Young farmers clubs have their place in social media age

Matthew Farrar was always destined to follow in his father Richard and grandfather John’s footsteps, and he now runs a 150-cow dairy herd, 200 beef cattle and a flock of 50 ewes with his father at Lower Banks Farm in Huby between Otley and Harrogate.

Farnley Estate Young Farmers Club took the title at this year's county rally.

But he has clearly been destined too, to help carry on the work of Farnley Estate Young Farmers Club where he started as a member, became chairman and is now a club leader.

“It’s only my second year and I’m thoroughly enjoying it. We have suddenly attracted quite a number of younger members and had 18 junior age group members at this year’s county rally. It made such a big difference as we won the title for the first time in a while.”

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The Young Farmers Club movement covers the age range of 10-26 years which can prove challenging in compiling a programme that suits everyone. Farnley Estate YFC now has a reasonable mix of all ages and Matthew explains what’s been done to keep everyone involved.

“We’ve had to change the kind of meetings we hold and now run a lot of activity based nights and less talks. In the past year some of the favourites were jive dancing and wreath making. We’ve also visited the Brymor ice cream farm and the members have taken part in a fashion show that despite being a little self-conscious about at first they thoroughly enjoyed.”

Rachel Coates of Low Spring Farm, Baildon has been involved at county level and as a field officer in the past. She was a member of Skipton YFC and her daughter Felicity was a member of Esholt YFC before it folded.

“Felicity came to Farnley Estate and became the club secretary. I’m now a club leader along with Matthew. Things have changed since we were members. At that time a young farmers club meeting was your social occasion of the week. Social media has made a huge difference but at the end of the day I think young people still want to get together rather than purely through a laptop or iPad.”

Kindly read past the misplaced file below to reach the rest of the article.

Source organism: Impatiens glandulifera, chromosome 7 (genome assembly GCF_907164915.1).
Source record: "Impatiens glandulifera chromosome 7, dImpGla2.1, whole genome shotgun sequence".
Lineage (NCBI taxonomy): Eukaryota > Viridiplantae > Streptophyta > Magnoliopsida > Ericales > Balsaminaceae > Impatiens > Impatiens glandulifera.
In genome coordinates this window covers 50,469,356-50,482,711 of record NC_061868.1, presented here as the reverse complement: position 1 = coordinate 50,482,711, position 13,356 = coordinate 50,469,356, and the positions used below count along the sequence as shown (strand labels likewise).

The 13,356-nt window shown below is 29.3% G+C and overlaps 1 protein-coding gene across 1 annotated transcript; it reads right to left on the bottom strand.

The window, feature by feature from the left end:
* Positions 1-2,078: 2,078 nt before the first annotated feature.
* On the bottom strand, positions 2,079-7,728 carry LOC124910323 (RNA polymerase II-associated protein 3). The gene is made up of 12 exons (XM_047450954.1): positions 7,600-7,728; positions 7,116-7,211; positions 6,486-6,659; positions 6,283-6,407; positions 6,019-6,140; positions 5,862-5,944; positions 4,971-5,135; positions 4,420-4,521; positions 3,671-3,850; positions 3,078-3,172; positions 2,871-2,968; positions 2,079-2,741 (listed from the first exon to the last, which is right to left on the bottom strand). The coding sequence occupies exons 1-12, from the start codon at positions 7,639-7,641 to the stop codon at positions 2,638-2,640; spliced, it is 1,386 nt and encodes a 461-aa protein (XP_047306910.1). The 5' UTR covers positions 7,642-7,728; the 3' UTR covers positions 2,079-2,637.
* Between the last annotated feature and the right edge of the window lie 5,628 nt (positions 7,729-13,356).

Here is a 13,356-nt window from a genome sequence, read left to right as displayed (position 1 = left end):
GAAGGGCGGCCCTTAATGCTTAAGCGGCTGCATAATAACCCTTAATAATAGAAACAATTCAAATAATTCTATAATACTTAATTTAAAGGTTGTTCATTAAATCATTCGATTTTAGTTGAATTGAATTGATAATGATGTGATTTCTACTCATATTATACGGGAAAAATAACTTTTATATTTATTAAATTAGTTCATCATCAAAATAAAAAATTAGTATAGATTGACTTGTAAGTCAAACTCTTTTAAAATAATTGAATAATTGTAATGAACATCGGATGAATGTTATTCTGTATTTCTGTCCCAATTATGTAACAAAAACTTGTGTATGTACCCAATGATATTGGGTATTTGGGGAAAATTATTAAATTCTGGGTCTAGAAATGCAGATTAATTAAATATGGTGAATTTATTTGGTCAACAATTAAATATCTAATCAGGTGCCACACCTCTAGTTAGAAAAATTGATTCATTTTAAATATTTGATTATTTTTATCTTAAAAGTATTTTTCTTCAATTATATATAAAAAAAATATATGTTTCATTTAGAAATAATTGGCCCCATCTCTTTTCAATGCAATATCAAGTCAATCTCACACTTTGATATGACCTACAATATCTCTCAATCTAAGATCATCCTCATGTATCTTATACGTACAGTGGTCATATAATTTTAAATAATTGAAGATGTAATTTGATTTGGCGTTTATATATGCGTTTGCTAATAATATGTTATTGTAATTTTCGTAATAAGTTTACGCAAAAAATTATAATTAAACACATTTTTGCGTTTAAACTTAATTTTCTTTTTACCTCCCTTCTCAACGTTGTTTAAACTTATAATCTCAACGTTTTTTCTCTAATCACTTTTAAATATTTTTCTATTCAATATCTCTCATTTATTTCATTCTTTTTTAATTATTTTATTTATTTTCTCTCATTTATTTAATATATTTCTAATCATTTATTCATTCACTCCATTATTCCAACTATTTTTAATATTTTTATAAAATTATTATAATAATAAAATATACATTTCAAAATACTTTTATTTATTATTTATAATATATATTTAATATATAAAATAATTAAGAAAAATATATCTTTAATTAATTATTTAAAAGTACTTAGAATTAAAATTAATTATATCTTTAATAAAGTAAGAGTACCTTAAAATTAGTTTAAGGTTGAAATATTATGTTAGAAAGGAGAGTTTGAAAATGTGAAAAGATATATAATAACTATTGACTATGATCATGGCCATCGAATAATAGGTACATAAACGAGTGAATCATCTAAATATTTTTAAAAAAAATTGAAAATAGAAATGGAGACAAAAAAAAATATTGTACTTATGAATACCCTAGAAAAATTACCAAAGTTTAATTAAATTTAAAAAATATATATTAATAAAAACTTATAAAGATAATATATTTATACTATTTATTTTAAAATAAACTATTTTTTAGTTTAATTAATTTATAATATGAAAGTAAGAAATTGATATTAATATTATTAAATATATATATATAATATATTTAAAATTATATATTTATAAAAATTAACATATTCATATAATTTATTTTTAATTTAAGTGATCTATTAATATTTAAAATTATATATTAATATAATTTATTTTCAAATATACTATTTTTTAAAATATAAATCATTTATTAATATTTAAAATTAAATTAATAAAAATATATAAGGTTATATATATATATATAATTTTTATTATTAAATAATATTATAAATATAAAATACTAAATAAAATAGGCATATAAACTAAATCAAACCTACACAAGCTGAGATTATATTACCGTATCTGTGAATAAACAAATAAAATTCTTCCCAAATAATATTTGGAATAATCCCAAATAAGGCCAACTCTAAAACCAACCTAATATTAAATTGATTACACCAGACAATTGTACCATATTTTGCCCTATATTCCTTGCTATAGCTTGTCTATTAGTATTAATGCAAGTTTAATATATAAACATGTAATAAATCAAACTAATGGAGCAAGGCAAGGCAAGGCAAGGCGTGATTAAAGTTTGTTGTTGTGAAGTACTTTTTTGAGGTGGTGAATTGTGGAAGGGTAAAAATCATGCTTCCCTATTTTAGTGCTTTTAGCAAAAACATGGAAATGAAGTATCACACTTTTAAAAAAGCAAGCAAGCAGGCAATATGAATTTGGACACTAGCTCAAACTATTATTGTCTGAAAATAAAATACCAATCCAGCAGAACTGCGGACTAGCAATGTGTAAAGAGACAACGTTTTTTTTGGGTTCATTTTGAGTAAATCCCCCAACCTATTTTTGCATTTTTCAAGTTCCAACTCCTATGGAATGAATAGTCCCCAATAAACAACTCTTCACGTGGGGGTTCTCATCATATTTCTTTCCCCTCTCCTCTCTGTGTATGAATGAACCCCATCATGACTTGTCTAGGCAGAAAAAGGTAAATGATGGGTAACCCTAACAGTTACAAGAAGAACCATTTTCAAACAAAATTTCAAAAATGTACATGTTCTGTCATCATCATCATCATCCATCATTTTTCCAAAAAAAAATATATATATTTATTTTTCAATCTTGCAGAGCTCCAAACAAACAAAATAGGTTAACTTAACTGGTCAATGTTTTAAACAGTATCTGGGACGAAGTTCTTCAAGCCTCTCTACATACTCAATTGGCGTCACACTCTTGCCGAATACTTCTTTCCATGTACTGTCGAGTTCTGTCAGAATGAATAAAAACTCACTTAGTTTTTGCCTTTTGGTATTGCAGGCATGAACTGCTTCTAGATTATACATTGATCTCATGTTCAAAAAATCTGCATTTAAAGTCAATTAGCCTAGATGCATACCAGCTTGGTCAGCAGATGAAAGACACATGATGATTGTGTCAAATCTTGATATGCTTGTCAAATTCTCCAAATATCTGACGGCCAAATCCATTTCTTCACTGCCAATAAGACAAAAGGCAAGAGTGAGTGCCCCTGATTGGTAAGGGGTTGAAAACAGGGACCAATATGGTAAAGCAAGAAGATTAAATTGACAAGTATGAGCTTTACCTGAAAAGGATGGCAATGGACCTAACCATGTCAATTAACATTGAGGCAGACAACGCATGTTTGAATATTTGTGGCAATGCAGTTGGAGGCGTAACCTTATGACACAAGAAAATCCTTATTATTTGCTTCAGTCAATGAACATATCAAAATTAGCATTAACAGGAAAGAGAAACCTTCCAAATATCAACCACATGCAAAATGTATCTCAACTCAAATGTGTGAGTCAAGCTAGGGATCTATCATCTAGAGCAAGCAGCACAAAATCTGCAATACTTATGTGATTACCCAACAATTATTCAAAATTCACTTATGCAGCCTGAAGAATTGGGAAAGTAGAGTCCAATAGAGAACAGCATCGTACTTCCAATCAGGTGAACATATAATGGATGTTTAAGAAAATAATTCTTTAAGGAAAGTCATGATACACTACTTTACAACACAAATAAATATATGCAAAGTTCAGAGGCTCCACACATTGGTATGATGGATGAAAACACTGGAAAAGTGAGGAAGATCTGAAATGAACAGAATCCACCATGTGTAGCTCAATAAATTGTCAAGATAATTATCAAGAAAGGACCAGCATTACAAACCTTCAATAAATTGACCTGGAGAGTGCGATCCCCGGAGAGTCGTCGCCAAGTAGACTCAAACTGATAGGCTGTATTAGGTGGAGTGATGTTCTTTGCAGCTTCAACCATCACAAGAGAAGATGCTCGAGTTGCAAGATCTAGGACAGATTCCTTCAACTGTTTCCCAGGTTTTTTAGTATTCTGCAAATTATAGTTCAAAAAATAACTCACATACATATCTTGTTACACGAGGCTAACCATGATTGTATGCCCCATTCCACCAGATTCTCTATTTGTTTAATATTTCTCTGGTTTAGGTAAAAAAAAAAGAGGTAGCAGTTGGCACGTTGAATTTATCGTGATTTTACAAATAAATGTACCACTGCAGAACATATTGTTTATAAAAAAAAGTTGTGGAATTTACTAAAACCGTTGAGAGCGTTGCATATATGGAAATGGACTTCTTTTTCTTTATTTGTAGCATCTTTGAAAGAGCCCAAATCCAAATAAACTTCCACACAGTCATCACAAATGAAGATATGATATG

While some other youth and young people’s movements have suffered, Rachel believes the unique nature of at least two young farmers club activities are highly significant.

“Stockjudging competitions and public speaking make the young farmers movement stand out from the rest. You don’t get those anywhere else. They are both life skills. If you’re going to be a farmer or work on a farm, or even show livestock then what you learn by stockjudging is invaluable. Public speaking also brings about greater self confidence wherever you are and for whatever career you choose.”

Anne Harrison of Knox Hill Farm, near Harrogate is the current club president. Anne started as a member of Farnley Estate YFC in 1968 and was a club leader with the late Christine Houseman and latterly Julie Houseman. She won at the national beef stockjudging finals with Russell Toothill of Doncaster YFC in 1978.

“We’ve never had a massive club and we were down to just a handful of junior members. I remember Julie and I talking about encouraging others to come and that’s what’s happened now. While we’ve quite a few from non-farming backgrounds it’s still about 80 per cent farming family members. Matthew’s children all now come and his eldest daughter Emily is our current secretary.

“It doesn’t automatically follow that just because your parents have been past members that you’ll come and it’s taken us a while to get the youngsters we have. We’ve worked at it, but they’re getting really involved and loving it just as we did.”

Josh Ryder, the current club chairman, is a farmer’s son from Central House Farm, Haverah Park near Harrogate.

“For my own part I wouldn’t have been able to do what I now do without the experience I’ve had, as well as all the good social times. Learning about stockjudging and how to do public speaking really does give you great confidence.”

Farnley Estate YFC’s next big event is an Auction of Promises to be held at Almscliffe Village Hall on December 3.